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UAE announces new mission to explore asteroid belt

The project aims to develop a spacecraft in the coming years and then launch it in 2028 to study various asteroids.

The United Arab Emirates has announced plans to send a spaceship to explore the solar system’s main asteroid belt, in order to unearth clues about the origins of life on Earth.

Sheikh Mohammed bin Rashid Al Maktoum, Vice President and Prime Minister of the UAE and Ruler of Dubai, today said that the Emirates Mission to the Asteroid Belt (EMA) is a massive scientific project that will result in the establishment of Emirati companies specialised in space science and technology.

He added: “The UAE has launched a new 13-year space project that features six years of spacecraft development and seven years of exploration. The UAE spacecraft ‘MBR Explorer’ will undertake a 5bn km journey passing through Mars to explore seven asteroids in the main asteroid belt and ultimately landing on the last asteroid in 2034.

“The Emirates Mission to the Asteroid Belt is a massive scientific project that will result in the establishment of private Emirati companies specialised in space science and technology, the development of a deep space mission control centre, and the training of Emirati talent.”

He further stated: “The Emirates Mission to the Asteroid Belt will cover 10 times the distance covered by the ‘Hope Probe’. Emirati youth believe in the motto that “The Impossible is Possible”.

“The secret behind our 5bn km space mission is our belief in the capabilities of our youth, and our efforts to support them in achieving their ambitions.”

At an event held in Qasr Al Watan, Abu Dhabi, the UAE Space Agency announced the details and objectives of the EMA, the first multiple-asteroid tour and landing mission to the main belt asteroids between Mars and Jupiter.

The Agency released details of the design of the spacecraft named the ‘MBR Explorer’, in addition to mission operations and scientific objectives. It also announced a three-week launch period for the mission starting in March 2028.

The mission aims to add to our understanding of the foundation of the solar system and the presence and origins of the building blocks of life found in the asteroid belt, as well as prepare the ground for possible future resource extraction from asteroids.

The EMA comprises a 13-year mission: a six-year spacecraft development phase followed by a seven-year flight to the main asteroid belt beyond Mars, and a series of close flybys to conduct unique observations of seven main belt asteroids.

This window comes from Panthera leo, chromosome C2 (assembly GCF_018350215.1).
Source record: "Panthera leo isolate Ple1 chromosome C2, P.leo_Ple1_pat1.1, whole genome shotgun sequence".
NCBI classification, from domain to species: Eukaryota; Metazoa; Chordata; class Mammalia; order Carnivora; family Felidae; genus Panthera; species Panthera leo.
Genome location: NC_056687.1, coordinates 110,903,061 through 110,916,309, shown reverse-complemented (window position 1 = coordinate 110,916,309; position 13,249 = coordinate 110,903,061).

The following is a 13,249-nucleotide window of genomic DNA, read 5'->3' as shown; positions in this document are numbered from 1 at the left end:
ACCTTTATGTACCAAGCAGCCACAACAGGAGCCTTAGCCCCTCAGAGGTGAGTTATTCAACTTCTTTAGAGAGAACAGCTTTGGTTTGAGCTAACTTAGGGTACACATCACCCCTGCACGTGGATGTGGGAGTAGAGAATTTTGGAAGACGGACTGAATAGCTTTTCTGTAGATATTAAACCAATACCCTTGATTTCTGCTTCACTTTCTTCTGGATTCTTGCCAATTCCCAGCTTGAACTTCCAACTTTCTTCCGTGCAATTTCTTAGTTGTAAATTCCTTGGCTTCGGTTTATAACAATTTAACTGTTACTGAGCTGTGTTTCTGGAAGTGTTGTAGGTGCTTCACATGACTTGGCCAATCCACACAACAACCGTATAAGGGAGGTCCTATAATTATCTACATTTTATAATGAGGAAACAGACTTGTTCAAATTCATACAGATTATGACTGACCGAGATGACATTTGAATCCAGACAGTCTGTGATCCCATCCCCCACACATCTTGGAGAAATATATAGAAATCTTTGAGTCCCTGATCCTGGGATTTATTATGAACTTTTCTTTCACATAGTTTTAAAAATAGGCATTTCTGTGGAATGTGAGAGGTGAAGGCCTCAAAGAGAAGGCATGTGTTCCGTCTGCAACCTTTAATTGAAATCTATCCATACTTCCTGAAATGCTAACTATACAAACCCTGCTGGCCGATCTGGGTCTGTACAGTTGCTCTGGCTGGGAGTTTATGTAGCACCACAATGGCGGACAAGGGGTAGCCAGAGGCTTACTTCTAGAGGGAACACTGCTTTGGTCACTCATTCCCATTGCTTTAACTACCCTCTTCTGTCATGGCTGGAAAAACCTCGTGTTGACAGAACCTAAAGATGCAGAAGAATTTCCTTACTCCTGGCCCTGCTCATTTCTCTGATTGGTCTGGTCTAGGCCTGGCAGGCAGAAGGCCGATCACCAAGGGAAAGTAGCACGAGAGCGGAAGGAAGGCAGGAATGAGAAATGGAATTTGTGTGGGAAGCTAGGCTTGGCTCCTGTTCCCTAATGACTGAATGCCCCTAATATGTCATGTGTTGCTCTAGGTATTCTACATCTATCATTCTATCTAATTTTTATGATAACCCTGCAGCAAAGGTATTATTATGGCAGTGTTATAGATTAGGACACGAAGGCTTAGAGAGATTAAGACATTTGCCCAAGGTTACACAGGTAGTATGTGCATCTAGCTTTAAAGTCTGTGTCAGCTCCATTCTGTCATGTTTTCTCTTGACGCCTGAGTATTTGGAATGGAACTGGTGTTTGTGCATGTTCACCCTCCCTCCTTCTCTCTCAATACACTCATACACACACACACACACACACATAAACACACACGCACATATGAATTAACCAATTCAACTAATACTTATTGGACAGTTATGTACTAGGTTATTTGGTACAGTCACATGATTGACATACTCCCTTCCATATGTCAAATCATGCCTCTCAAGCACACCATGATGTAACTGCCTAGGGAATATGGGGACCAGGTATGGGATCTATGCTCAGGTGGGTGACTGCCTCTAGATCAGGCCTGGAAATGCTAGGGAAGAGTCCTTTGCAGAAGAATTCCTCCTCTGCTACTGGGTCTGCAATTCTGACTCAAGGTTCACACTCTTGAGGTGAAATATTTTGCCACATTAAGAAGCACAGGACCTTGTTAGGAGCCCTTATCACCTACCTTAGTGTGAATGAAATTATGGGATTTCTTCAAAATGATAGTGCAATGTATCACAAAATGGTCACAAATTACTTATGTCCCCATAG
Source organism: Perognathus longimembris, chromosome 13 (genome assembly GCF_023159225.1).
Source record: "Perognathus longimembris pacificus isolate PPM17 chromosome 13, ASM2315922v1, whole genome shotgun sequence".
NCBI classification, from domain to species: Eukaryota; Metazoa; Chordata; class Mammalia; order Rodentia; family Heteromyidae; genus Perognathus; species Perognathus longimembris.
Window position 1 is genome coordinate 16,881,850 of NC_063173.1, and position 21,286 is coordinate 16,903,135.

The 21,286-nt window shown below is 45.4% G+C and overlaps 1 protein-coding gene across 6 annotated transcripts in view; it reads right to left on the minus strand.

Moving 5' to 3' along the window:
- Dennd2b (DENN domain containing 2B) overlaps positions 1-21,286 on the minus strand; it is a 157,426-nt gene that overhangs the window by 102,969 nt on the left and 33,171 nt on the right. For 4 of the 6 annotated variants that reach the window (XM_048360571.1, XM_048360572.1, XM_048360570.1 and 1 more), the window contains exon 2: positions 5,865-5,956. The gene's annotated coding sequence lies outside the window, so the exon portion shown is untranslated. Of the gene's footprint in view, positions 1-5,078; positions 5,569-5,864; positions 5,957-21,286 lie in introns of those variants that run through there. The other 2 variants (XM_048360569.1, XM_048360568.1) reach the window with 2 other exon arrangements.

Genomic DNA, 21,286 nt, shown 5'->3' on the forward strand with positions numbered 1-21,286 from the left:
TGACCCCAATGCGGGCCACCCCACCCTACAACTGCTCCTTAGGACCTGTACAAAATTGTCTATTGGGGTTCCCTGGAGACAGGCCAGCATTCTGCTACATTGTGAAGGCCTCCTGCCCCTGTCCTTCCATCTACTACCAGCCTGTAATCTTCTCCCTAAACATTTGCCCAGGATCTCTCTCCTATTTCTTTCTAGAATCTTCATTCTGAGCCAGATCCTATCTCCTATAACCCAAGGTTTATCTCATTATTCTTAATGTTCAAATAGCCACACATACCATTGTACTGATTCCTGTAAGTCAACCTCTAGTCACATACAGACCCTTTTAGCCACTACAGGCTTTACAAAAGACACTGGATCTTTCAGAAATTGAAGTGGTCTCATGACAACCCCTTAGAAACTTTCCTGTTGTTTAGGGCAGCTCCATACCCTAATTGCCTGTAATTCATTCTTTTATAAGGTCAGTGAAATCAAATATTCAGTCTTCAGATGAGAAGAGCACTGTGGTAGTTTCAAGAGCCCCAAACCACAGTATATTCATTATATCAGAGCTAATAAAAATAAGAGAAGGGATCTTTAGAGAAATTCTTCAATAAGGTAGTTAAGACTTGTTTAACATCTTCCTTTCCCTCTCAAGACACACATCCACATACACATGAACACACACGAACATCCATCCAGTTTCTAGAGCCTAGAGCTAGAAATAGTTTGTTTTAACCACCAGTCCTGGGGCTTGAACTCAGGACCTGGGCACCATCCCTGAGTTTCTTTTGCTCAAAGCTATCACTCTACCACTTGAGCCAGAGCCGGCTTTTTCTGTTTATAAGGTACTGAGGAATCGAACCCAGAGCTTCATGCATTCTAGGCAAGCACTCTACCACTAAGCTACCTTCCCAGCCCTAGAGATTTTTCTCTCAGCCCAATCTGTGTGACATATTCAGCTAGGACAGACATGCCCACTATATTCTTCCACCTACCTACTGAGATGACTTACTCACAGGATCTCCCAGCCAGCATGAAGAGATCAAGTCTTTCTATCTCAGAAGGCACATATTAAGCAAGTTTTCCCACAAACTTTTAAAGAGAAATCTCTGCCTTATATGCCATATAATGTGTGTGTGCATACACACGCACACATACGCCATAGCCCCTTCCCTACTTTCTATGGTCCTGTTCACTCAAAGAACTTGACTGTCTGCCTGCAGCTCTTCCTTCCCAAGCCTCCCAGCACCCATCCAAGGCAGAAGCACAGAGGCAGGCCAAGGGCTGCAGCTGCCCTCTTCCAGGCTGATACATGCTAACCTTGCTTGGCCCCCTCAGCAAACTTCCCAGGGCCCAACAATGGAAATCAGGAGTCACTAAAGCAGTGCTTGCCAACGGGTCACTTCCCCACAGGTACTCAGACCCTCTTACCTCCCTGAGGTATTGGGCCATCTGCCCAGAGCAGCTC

Sarah Al Amiri, Minister of State for Public Education and Advanced Technology and Chairwoman of the UAE Space Agency, commented: “The EMA is a key component of the UAE National Space Strategy and has one over-riding goal – the creation of viable and rewarding employment opportunities for young Emiratis for generations to come. Emirati learning, knowledge transfer and innovation lie at the heart of the EMA. The mission will contribute to empowering local private sector companies and UAE start-ups.”

Salem Butti Salem Al Qubaisi, the UAE Space Agency’s Director General noted: “In addition to extensive research, development and finance, long-term space missions require extensive cooperation with local and global institutions and the private sector. We are keen to expand strategic partnerships with the local private sector to ensure the success and accelerated growth of our future space projects.”

The MBR Explorer’s 5bn km journey includes gravity-assist manoeuvres around Venus, Earth and Mars to change the spacecraft’s velocity and support its flyby campaign, with its first asteroid encounter taking place in February 2030. Subsequent flybys will occur through to 2034, when the mission’s seventh asteroid encounter will involve a rendezvous and landing. The spacecraft will release a lander, which will beam science data up from the asteroid’s surface.

The EMA will drive significant economic opportunities, including new start-ups, international partnerships and inward investment to the UAE space sector, creating new commercial opportunities to accelerate the growth of innovation and advanced technology companies in the UAE.

The MBR Explorer’s four science instruments include a high-resolution camera, a thermal infrared camera, a mid-wavelength spectrometer and an infrared spectrometer. Together, these instruments will support observations that will measure the surface composition, geology and interior density and structure of asteroids across five of the main belt ‘families’, helping to better understand the origins and evolution of water-rich asteroids and also to assess the resource potential of asteroids and prepare the way for future asteroid resource utilisation.

The mission’s academic partners include Khalifa University; the New York University Abu Dhabi (NYUAD); the National Center for Space Science and Technology at UAEU; the University of Colorado Boulder; the Italian Space Agency Agenzia Spaziale Italiana (ASI); Arizona State University & Northern Arizona University and Malin Space Science Systems. Contributors to the mission include Emirati national companies and institutions such as TII and Yahsat, as well as local and global private space sector partners.